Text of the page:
Google on Tuesday said deals with Android phone makers that landed it a record 4.3-billion-euro ($5 billion) antitrust fine boosted competition and rejected EU charges they were a carrot-and-stick tactic that stifled rivals.
Google was addressing the second day of a week-long hearing as it tries to get Europe’s second-highest court to annul the fine and a European Commission order to make it loosen its search engine grip on Android devices.
Lawyers for Google and the EU competition executive clashed over the company’s Mobile Application Distribution Agreements (MADAs) that require phone makers (OEMs) to pre-install the Google Search app and Chrome browser app in return for licensing Google Play for free.
“This licensing model is what attracted OEMs to the Android platform, and what enabled those OEMs to offer a consistent and high-quality user experience at the lowest possible price,” Google’s lawyer Alfonso Lamadrid told the General Court.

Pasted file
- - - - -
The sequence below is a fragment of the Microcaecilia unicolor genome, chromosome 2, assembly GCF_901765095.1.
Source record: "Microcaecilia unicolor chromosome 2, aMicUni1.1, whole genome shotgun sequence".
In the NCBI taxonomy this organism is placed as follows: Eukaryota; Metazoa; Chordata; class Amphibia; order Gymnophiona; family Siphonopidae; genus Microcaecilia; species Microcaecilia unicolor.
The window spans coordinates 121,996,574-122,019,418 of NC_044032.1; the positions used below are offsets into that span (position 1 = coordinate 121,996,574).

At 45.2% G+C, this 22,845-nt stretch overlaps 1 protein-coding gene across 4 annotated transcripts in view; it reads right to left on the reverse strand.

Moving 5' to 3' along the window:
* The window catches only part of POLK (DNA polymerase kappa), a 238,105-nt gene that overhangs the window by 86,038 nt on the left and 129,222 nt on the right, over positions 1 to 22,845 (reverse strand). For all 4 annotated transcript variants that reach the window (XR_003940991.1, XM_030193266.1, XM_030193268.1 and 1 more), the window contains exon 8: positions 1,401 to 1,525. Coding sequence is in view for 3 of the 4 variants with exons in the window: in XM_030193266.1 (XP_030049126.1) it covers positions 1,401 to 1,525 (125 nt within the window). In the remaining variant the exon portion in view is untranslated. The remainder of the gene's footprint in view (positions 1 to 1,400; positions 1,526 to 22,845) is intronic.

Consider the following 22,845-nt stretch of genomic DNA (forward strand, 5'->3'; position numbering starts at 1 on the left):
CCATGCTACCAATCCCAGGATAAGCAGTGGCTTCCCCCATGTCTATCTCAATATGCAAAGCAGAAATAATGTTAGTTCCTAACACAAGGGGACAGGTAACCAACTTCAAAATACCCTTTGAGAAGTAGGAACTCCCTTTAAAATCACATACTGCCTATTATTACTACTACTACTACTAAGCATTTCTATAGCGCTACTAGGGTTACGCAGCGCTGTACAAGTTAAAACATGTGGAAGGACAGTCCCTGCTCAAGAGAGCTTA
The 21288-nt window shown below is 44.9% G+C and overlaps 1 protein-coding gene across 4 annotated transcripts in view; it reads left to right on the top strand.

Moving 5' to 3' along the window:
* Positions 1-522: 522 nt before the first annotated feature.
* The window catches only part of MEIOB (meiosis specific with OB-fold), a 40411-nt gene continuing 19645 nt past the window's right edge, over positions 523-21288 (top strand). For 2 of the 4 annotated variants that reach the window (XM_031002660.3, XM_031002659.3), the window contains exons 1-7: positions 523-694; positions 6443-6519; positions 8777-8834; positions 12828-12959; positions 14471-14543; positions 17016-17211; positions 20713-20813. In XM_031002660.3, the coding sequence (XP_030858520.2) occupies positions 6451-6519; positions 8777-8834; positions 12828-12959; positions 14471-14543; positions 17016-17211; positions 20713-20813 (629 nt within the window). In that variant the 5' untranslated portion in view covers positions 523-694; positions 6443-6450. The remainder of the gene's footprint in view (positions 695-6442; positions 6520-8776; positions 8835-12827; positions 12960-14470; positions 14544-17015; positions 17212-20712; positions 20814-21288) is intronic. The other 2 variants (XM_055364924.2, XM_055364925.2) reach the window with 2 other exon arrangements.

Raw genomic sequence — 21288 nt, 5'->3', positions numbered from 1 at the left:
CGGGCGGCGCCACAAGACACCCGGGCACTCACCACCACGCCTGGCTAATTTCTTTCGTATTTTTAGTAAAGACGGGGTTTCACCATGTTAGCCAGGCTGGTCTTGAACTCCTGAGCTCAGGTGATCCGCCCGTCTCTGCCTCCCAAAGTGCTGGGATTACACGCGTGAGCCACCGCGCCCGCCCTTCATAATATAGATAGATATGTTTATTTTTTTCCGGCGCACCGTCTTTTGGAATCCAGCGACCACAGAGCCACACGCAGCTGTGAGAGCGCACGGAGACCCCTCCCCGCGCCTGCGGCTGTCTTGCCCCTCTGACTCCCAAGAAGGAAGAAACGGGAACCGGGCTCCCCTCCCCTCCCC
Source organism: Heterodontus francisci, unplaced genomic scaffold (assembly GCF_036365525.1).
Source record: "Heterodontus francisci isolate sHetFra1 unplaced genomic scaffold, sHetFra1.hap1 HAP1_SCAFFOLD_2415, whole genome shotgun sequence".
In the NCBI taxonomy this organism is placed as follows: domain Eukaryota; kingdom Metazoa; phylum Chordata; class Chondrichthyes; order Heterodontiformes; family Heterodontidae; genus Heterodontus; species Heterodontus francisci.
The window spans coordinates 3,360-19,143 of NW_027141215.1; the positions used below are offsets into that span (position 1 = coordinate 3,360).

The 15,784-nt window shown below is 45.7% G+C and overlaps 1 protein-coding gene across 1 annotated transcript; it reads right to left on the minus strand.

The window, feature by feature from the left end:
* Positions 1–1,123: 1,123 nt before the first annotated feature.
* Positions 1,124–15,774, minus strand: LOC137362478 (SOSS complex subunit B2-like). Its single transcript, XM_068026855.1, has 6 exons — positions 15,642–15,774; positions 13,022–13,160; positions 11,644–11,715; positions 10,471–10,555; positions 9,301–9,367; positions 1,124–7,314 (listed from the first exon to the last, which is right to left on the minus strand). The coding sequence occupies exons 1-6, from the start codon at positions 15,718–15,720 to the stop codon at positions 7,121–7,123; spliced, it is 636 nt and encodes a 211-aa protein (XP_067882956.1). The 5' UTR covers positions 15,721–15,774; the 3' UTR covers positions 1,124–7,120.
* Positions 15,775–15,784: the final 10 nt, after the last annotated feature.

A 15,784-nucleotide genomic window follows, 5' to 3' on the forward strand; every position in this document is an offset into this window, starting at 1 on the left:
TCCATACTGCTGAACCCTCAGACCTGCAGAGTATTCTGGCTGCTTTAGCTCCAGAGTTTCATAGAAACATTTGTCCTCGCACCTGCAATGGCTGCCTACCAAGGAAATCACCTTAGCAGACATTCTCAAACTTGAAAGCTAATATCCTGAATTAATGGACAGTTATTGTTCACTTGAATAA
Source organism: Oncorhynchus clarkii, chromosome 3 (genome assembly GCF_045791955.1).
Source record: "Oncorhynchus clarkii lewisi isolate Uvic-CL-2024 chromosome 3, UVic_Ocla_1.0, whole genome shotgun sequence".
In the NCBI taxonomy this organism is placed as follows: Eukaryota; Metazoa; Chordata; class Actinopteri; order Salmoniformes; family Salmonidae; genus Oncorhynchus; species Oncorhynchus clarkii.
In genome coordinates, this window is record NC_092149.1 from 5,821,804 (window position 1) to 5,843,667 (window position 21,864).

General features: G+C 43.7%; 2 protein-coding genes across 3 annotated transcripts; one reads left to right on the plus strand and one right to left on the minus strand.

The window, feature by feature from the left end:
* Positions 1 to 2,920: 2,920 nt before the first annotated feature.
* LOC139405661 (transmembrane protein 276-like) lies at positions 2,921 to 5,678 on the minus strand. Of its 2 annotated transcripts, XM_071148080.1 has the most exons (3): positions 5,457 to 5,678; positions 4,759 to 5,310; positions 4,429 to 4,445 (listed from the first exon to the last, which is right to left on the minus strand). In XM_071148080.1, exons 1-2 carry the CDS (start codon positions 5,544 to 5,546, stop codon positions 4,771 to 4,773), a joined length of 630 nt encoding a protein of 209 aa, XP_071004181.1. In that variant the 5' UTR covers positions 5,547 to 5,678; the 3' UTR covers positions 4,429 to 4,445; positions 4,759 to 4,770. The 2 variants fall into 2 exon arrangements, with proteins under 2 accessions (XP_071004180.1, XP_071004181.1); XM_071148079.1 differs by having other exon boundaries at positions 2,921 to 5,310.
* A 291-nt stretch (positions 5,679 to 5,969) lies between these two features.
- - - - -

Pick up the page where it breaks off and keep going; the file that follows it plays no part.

“People use Google because they choose to, not because they’re forced to,” he said.
Commission lawyer Carlos Urraca Caviedes rejected the argument, calling the deals and other restrictions Google’s carrot-and-stick policy towards phone makers.
“These helped Google ensured its competitors would not achieve critical mass to challenge its dominance,” he told the court.
He also said such deals were unnecessary in view of the market power of Google, the world’s most popular internet search engine, and its significant number of users.
Urraca Caviedes said what Google did “goes beyond what is necessary to develop and maintain the Android platform”.
A verdict may come next year. The case is T-604/18 Google vs European Commission.
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